Poetry Friday and #SOLSC17:Insomnia by Jane Kenyon

Poetry Friday is hosted by Robyn at Life on the Deckle Edge

The Slice of Life March Writing Challenge @ Two Writing Teachers – 31 days of  a writing community.

More than with any other poet, I feel a deep connection with Jane Kenyon.  She loved a farm and came into herself there. She struggled with depression and found her art there. She battled insomnia and found a form of magic even in those exasperating  hours.  She felt an abiding bond with Nature in every one of her seasonal iterations and she noticed and delighted in even the smallest of her gifts.

Her books can be found in just about every room of our house in New Jersey, and, of course our beloved farm which is snowed under at the moment.  Spring and clearing the garden beds seems a very long way away, but  in reading Kenyon I can taste it…I feel my farm calling, and soon I will be there.


The Clearing by Jane Kenyon

The dog and I push through the ring
of dripping junipers
to enter the open space high on the hill
where I let him off the leash.

He vaults, snuffling, between tufts of moss;
twigs snap beneath his weight; he rolls
and rubs his jowls on the aromatic earth;
his pink tongue lolls.

I look for sticks of proper heft
to throw for him, while he sits, prim
and earnest in his love, if it is love.

All night a soaking rain, and now the hill
exhales relief, and the fragrance
of warm earth. . . . The sedges
have grown an inch since yesterday,
and ferns unfurled, and even if they try
the lilacs by the barn can’t
keep from opening today.

I longed for spring’s thousand tender greens,
and the white-throated sparrow’s call
that borders on rudeness. Do you know—
since you went away
all I can do
is wait for you to come back to me.


28 thoughts on “Poetry Friday and #SOLSC17:Insomnia by Jane Kenyon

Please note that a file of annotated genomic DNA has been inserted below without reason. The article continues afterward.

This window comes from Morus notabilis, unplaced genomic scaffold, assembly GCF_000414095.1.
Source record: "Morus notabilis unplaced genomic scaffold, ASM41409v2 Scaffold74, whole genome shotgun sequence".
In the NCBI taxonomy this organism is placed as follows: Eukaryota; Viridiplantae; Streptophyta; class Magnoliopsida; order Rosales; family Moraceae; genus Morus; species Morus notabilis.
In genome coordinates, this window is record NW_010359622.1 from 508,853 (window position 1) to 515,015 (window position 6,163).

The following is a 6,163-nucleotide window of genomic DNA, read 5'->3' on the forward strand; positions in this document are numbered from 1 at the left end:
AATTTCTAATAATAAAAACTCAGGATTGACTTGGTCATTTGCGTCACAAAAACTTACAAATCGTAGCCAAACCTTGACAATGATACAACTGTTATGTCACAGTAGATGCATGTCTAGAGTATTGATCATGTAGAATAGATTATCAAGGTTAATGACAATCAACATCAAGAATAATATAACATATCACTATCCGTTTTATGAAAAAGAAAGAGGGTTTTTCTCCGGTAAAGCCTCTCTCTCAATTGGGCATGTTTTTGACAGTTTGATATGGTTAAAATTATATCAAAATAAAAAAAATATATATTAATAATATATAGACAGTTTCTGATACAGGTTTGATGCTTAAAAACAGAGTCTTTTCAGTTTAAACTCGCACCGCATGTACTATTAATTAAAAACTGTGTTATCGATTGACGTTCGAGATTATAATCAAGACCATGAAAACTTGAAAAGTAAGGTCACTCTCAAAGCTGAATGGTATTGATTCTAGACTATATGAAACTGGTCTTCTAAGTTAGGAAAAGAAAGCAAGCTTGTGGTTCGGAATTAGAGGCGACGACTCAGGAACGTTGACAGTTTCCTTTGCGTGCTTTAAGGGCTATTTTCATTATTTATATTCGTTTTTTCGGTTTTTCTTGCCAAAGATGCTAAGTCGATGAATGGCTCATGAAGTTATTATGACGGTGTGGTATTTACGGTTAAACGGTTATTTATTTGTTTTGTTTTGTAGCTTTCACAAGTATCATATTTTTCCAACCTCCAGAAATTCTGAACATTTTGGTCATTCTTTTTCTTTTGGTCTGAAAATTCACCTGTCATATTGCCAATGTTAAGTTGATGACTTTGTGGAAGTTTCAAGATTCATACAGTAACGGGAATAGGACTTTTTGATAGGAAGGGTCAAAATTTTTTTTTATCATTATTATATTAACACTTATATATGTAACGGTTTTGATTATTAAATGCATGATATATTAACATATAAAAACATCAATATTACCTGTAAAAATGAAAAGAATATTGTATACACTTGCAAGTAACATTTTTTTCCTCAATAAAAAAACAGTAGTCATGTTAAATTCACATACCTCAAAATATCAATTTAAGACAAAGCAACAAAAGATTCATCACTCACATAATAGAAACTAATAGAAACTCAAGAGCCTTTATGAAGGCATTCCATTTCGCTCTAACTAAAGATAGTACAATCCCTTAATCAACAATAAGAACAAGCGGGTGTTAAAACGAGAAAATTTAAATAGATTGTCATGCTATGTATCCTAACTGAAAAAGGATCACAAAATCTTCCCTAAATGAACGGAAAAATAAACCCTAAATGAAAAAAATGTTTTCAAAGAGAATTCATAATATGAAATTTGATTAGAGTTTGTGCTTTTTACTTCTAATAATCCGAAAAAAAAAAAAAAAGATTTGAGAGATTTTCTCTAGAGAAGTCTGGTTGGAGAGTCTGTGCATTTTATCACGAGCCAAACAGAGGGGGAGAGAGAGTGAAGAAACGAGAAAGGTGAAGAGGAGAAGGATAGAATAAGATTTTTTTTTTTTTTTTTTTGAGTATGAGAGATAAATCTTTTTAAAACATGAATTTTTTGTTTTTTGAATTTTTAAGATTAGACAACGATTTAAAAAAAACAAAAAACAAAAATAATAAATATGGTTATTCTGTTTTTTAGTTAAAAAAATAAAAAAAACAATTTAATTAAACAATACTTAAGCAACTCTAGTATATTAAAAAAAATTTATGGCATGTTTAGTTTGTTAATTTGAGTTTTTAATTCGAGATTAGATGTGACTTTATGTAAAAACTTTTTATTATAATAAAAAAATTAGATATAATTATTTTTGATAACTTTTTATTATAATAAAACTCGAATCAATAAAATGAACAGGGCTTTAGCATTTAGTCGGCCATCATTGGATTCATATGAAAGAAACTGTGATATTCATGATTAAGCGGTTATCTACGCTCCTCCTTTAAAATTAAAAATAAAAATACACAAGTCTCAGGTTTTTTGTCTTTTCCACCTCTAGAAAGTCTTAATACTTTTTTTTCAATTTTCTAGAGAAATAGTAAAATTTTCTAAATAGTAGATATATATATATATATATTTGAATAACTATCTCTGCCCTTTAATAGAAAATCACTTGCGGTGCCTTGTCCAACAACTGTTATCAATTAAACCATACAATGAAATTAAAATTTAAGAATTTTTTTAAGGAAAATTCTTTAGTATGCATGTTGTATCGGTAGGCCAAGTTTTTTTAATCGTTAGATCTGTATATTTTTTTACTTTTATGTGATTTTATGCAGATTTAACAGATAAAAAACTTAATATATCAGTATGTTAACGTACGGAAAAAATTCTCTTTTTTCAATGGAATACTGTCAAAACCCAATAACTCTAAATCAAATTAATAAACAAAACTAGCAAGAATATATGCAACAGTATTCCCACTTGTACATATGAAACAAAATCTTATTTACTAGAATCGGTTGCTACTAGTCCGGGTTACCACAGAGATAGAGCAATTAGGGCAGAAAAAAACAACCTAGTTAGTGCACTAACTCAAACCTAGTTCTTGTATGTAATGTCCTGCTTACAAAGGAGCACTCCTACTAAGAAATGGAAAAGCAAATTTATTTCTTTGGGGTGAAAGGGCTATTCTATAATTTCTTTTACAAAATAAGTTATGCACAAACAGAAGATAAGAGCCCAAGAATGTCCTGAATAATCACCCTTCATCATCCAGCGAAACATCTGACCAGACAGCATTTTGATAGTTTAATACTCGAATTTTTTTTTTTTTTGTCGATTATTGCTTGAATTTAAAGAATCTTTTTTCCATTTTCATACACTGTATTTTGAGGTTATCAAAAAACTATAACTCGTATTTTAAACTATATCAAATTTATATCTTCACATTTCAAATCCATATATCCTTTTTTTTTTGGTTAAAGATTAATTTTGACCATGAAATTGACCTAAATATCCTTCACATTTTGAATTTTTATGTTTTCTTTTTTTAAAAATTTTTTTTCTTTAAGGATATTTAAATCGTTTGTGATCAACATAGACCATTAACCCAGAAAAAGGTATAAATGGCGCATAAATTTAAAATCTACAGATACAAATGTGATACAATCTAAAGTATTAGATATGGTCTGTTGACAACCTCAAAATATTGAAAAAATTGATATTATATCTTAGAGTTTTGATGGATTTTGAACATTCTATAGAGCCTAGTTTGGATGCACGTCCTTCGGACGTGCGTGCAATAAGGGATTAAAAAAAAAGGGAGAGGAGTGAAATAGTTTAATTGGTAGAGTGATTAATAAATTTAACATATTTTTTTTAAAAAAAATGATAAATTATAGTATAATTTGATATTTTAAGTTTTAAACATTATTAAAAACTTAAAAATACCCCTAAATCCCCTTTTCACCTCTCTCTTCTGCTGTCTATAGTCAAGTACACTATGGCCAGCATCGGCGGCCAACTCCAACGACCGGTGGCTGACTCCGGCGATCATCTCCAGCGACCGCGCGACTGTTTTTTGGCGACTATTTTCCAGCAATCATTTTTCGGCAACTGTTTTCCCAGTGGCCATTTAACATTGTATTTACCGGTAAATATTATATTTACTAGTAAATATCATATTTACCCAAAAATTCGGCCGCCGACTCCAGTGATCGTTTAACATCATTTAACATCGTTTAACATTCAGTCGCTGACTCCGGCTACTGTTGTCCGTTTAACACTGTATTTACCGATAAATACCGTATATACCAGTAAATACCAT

1. Tara, I see why you appreciate the life and writing of Jane Kenyon. This line, “I longed for spring’s thousand tender greens,” calls to me, especially this weekend when I organizing my winter gallery in anticipation of opening a new file for spring.

  2. That poem is so you, Tara, so I can also see why you love Jane Kenyon. Your farm says this to you . . .”Do you know—
    since you went away
    all I can do
    is wait for you to come back to me.”

  3. I’ve read a few Jane Kenyon poems, but your reference to her books being in almost every room is inspiring me to request one of her books so I can immerse myself in her poetry. Thanks for sharing this poem today.

  4. Her poetry is beautiful. Yesterday the sun was out and there was no wind so I did some spring pruning and pulled weeds in my lavender beds and rose beds. It was exhilarating to feel spring in the air. As I worked in the dark, damp soil, I thought of all of you blanketed under snow.

  5. And soon you will be there! I’m sure you love all of this wonderful poem, but perhaps especially the part about throwing those sticks to her dog, “sticks of proper heft
    to throw for him.” How wonderful to find a kinship with her, Tara. Words aiding our happiness!

  6. What a lovely poem that makes me long even more for spring. She has teased us this year. We had a delightful foretaste of warmth and sun that tempted buds to open and bloom. Then we are right back in winter’s grip with cold and snow and rain.

  7. That last verse is beautiful – but I love the build of the verse before; the rush of activity each impatient for their own part in spring. Spring in the country is such a vibrant, energetic, joyous time of year.

  8. Oh, Love the image of the dog rolling in the wet spring. I take my dog to a park where I can let her off leash. She rolls and rolls. Makes her so happy and she gets a bath in on rainy days. Lovely poem. thank you!

  9. Jane Kenyon is also a favourite of mine! I don’t think I’ve seen this poem before though. It’s lovely. I especially relate to the sensory:
    “…now the hill
    exhales relief, and the fragrance
    of warm earth…”

    I can smell it! Thanks for the burst of spring.

  10. Jane Kenyon’s poetry is so down-to-earth, yet her language soars. I love this line:

    even if they try
    the lilacs by the barn can’t
    keep from opening today.

    Kenyon’s farm in Wilmot, NH is near my town.

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